Catching Up With JD/MBA’08 Alum Konata Lake
By: John Wu
JD/MBA alum Konata Lake, Partner at Torys LLP, graduated from Osgoode and Schulich in 2008. Since then he has become one of the top M&A lawyers in the country, being featured in Precedent Magazine in 2017 as the recipient of a “Precedent Setter Award.” In 2016 he was also the Osgoode Gold Key recipient within the One-to-watch category.
In 2016, John Wu JD/MBA’19, was matched with Konata through the Hennick Centre’s Alumni-Student Mentorship Program.
Together, they bring you this edition of the Alumni Spotlight…
J: What was your experience with the JD/MBA program? What advice would you give a student looking to get the most out of it?
KTL: The JD/MBA Program provided me with an incredible opportunity to explore the legal and business field and the intersections between the two. The group work of the MBA program prepared me well for a life of working in a corporate law office and working on transaction teams which I do now in my M&A practice. My advice to current students would be to explore as much as possible. Go to every event and meet as many people as possible. I still keep in touch with friends from the JD/MBA program.
J: Are there any specific JD/MBA classes or events you have particularly fond memories of?
KTL: The final seminar program that all graduating JD/MBA students had to take stands out to me. The program culminated with a dinner hosted by Rob Wildeboer. The course was focused on discussions of real life issues we would face in the business world whether as lawyers or other business professionals. The opportunity to have these discussions and hear from JD/MBA alum was priceless. The dinner with Rob was great as he offered fantastic insights with great humour.
J: What would you look for if you were looking to hire new graduates from the JD/MBA program?
KTL: Employers are of course looking for smart new hires but if you survived the JD/MBA program you are likely smart enough and that won’t differentiate you. A general passion and curiosity for the area or subject matter being pursued is key. These are not items one can fake and so students should pursue areas they genuinely have an interest in. And of course, there is no substitute for hard work. A strong work ethics is paramount.
J: Last year, you made partner at Torys (congratulations!). What were some of the biggest challenges you had to deal with on your path to partnership?
KTL: I grew up in a single parent household not far from York University. Not the typical background for a “Bay” street partner. The biggest challenge was not related to legal work – it was learning a social environment, which is critical to success in the professional service industry – that was completely foreign to me. Thankfully, I have been blessed to have mentors and champions throughout my career, both in and out of law, who have and continue to look out for me.
J: What’s the most interesting case you’ve worked on so far?
KTL: Over the course of a couple years I worked for the Province of Ontario on the sale of shares of Hydro One Limited to First Nations in Ontario. It was by far the most rewarding transaction I have worked on. The culmination of that transaction provided First Nations in Ontario with assets that over the long term can have incredibly positive impacts on First Nations Communities. The link between a corporate transaction and the betterment of individuals is not often very direct and so it was great to be a part of something aimed at such a clearly positive goal.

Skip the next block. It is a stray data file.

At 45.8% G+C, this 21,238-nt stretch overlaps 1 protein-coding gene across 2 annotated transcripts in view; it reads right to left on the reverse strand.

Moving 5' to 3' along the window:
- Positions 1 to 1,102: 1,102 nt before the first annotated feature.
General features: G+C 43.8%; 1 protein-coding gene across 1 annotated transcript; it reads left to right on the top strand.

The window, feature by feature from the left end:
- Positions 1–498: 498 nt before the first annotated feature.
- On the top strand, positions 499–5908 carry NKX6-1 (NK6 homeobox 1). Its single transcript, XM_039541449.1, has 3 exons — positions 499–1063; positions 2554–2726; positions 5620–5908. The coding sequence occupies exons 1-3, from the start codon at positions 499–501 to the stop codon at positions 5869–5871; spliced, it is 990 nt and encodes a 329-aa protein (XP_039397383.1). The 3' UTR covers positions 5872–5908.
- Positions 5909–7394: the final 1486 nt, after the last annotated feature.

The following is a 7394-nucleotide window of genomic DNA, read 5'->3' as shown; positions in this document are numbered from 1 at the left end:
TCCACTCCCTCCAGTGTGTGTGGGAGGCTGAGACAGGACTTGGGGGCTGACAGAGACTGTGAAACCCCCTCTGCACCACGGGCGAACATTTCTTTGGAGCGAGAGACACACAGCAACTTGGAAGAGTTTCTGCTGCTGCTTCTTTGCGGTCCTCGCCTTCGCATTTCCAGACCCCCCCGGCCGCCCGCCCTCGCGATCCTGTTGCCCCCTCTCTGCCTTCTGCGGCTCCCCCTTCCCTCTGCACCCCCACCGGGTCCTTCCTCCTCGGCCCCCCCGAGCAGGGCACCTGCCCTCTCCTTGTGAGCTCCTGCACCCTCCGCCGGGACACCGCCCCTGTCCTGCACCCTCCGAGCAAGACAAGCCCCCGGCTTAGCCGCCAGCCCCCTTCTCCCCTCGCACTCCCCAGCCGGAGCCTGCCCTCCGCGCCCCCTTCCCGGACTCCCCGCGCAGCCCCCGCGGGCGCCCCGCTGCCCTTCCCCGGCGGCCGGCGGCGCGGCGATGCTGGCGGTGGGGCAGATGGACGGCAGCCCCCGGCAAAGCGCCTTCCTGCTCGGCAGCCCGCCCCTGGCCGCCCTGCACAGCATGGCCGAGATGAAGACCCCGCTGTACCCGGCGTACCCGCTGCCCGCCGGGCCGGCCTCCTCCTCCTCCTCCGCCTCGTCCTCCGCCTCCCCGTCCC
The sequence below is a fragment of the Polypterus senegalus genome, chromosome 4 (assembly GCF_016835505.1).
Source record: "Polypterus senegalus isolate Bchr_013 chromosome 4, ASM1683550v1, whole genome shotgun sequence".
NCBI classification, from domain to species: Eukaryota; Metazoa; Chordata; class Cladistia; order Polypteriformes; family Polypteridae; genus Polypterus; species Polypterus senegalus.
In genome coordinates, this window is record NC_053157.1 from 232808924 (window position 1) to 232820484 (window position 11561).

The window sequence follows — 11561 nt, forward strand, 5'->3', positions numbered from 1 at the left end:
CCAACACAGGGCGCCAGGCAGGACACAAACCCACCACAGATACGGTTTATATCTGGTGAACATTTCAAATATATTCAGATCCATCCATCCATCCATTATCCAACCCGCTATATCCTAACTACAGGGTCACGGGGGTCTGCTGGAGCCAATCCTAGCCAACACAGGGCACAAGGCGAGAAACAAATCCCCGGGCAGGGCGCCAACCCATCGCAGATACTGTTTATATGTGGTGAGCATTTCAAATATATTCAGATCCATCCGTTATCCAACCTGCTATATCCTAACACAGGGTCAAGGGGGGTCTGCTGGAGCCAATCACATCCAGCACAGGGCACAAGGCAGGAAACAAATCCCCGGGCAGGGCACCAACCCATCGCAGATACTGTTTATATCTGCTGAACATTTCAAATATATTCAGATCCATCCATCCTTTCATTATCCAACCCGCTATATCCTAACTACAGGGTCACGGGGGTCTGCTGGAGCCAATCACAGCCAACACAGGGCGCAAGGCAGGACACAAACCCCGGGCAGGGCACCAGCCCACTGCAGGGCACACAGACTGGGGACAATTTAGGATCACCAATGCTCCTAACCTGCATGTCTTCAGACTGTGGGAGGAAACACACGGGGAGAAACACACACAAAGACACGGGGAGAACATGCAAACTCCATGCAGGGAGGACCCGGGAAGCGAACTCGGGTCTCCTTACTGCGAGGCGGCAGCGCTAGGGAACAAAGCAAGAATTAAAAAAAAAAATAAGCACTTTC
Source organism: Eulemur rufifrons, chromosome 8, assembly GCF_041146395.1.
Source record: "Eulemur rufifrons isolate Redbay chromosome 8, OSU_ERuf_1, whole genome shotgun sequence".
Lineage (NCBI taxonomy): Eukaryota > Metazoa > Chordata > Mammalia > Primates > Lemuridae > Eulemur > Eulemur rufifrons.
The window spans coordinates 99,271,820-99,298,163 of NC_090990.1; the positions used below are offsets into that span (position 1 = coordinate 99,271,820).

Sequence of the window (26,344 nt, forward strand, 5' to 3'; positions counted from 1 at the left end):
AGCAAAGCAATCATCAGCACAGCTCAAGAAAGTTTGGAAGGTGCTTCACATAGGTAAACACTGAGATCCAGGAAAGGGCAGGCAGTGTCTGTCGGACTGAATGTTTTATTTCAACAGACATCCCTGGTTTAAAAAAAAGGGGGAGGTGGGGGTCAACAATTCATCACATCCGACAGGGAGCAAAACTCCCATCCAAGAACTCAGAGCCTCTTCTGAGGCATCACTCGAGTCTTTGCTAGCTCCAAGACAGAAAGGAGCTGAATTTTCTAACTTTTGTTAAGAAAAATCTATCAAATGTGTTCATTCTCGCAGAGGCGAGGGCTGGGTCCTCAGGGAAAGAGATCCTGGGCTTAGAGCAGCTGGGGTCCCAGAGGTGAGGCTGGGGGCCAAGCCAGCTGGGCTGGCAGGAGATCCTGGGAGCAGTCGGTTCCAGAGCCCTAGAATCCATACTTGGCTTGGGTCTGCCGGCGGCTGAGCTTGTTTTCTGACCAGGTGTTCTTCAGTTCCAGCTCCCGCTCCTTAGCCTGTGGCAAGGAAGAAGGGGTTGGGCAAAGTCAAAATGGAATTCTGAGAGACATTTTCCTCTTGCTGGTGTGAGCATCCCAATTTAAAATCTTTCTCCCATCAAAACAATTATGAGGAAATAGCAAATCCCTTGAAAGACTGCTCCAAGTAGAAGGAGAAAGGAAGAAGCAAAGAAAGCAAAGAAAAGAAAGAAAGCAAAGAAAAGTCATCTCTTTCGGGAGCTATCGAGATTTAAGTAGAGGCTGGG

J: When you’re not in the office, how do you like spend your free time?
KTL: When not in the office or working on work matters, my time is spent trying to keep up with my son and occasionally getting out to the gym. Not much more time for anything else.
J: You’ve been a long-time member of the York University Board of Governors. What made you decide to go for the position? Could you share with us some of your experiences on the Board?
KTL: York University has always held a special place for me. During high school it was an outlet and an escape from day to day life as I trained for track and field events at York’s track facilities. And, the education I received at York has transformed my life. It was only natural then to try to give back to York University in whatever way I can. Serving on the Board of Governors allows me to do that. I am able to leverage my life and work experiences as part of the governance of the university, bringing insights on both business matters as well as diversity and inclusion.
J: I want to congratulate you on becoming a father. Between your work at the firm, and your extensive involvement with the community, how are you finding the challenges of parenthood? Any advice for prospective / current parents in law school?
KTL: It is awesome, frustrating and terrifying, but there is nothing better I have done or will do in my life. As for advice, it’s probably too early for me to give any as my son is just under a year but I think students should know that you don’t have to choose between a career and being an involved and engaged parent. You probably can’t have it all but you can create an experience and life that works for you and your family – customize your life to you and your family’s needs rather than attempt to copy anyone else. Also, Sheryl Sandberg’s comment that “The most important career choice you’ll make is who you marry” applies to everyone. My spouse is amazing–she is a surgeon, a personal trainer, a mom, and has more energy than I do. She is the only reason I can juggle both. Thus, choose wisely!